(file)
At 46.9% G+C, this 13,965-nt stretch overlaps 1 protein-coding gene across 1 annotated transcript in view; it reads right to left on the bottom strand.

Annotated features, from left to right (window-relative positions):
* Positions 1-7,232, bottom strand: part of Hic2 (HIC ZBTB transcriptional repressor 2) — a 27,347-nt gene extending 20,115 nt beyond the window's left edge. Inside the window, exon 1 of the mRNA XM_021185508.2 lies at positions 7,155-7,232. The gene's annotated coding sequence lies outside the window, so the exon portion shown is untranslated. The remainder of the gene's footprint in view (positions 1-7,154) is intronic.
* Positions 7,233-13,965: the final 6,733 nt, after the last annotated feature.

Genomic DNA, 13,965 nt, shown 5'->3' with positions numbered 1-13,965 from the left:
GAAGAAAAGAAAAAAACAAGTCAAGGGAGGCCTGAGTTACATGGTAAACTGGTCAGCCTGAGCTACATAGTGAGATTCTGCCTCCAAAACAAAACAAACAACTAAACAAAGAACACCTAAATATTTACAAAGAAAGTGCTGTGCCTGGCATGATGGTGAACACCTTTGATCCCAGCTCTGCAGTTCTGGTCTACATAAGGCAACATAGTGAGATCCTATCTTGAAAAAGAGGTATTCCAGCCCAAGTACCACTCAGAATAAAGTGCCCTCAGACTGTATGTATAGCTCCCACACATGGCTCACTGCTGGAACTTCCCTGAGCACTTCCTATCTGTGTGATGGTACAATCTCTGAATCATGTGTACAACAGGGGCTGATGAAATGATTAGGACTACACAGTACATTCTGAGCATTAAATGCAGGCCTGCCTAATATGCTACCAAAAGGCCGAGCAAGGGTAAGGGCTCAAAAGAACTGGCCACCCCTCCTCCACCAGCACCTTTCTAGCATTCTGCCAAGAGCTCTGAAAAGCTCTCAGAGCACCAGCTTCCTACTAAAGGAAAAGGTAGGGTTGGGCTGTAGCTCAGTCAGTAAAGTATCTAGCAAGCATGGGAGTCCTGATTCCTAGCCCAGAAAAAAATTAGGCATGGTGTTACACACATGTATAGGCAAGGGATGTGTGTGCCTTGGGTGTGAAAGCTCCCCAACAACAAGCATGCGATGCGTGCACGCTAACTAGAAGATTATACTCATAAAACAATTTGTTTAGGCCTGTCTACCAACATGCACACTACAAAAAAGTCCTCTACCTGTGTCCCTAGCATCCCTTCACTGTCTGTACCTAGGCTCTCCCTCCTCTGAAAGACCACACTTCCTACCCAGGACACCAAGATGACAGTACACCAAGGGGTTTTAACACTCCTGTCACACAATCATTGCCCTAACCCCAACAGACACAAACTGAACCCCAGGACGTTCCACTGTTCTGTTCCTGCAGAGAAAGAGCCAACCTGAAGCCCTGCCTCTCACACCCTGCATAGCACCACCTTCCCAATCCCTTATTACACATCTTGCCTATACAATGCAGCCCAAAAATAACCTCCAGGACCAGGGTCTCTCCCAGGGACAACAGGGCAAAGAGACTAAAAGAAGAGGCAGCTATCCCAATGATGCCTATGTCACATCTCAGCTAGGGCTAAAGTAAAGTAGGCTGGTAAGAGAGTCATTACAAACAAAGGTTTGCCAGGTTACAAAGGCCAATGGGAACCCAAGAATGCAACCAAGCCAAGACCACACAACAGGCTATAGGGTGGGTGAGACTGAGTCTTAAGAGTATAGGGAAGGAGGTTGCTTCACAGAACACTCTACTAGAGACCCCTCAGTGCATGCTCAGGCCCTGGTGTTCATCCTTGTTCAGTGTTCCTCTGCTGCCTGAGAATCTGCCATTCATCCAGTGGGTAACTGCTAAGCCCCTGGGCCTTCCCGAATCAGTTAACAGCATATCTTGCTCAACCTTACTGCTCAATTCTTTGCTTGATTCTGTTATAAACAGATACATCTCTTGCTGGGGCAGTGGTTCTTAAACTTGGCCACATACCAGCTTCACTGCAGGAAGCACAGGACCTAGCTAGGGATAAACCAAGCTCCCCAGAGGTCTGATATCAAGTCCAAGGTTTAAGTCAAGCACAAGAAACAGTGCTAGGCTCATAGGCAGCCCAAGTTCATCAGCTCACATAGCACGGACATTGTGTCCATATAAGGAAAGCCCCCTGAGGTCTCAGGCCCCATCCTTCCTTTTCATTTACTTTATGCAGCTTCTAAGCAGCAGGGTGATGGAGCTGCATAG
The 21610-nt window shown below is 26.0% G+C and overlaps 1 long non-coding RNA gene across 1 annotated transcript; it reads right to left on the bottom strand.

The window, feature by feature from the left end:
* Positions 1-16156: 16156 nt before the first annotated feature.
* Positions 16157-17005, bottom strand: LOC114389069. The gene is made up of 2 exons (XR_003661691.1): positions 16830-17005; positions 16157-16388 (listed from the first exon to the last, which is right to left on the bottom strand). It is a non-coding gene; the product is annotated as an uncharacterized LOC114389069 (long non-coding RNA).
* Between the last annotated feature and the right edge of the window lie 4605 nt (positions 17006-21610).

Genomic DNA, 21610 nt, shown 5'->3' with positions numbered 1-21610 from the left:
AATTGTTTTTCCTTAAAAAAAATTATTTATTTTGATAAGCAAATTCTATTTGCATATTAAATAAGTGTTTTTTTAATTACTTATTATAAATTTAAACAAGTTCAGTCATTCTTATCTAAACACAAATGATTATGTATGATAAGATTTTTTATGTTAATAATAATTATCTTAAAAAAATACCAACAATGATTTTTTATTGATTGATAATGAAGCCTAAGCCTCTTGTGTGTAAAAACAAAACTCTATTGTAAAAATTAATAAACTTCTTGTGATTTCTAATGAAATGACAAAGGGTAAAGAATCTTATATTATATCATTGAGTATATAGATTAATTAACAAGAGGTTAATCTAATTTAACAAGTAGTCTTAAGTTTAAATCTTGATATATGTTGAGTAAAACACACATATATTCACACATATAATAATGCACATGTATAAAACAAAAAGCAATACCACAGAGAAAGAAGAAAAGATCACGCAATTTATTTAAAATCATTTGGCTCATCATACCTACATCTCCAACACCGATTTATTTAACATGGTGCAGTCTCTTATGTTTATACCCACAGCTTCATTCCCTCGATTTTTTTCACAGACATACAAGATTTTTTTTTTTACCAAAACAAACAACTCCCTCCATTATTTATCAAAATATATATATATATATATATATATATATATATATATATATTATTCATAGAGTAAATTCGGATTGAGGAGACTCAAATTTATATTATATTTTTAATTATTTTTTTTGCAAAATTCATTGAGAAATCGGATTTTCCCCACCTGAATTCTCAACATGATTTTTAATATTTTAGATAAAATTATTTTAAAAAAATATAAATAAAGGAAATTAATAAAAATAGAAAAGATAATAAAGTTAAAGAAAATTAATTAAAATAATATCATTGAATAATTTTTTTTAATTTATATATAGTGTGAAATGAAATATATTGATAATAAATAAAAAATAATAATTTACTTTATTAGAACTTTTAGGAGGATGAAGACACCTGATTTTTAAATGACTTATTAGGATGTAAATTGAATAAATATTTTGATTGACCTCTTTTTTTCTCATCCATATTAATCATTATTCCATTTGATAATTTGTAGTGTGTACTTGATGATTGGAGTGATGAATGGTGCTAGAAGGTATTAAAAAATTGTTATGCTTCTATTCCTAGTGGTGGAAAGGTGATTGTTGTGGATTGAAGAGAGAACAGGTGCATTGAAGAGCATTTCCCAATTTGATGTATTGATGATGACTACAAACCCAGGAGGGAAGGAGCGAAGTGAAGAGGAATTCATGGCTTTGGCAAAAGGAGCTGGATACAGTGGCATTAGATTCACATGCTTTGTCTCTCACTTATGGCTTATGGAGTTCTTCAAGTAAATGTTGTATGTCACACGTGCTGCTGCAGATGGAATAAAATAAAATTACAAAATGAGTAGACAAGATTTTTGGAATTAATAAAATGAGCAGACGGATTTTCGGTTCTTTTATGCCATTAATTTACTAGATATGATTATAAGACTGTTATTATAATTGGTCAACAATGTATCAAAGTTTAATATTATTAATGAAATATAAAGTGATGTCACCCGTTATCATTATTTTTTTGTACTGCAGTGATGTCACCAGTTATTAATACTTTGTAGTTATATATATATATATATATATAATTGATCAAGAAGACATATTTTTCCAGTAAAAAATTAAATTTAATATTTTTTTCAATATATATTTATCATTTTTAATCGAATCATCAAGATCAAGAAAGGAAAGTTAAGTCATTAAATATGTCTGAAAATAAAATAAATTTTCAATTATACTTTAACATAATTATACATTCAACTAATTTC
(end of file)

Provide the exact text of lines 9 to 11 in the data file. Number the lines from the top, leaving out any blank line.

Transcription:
* Positions 1-16156: 16156 nt before the first annotated feature.
* Positions 16157-17005, bottom strand: LOC114389069. The gene is made up of 2 exons (XR_003661691.1): positions 16830-17005; positions 16157-16388 (listed from the first exon to the last, which is right to left on the bottom strand). It is a non-coding gene; the product is annotated as an uncharacterized LOC114389069 (long non-coding RNA).
* Between the last annotated feature and the right edge of the window lie 4605 nt (positions 17006-21610).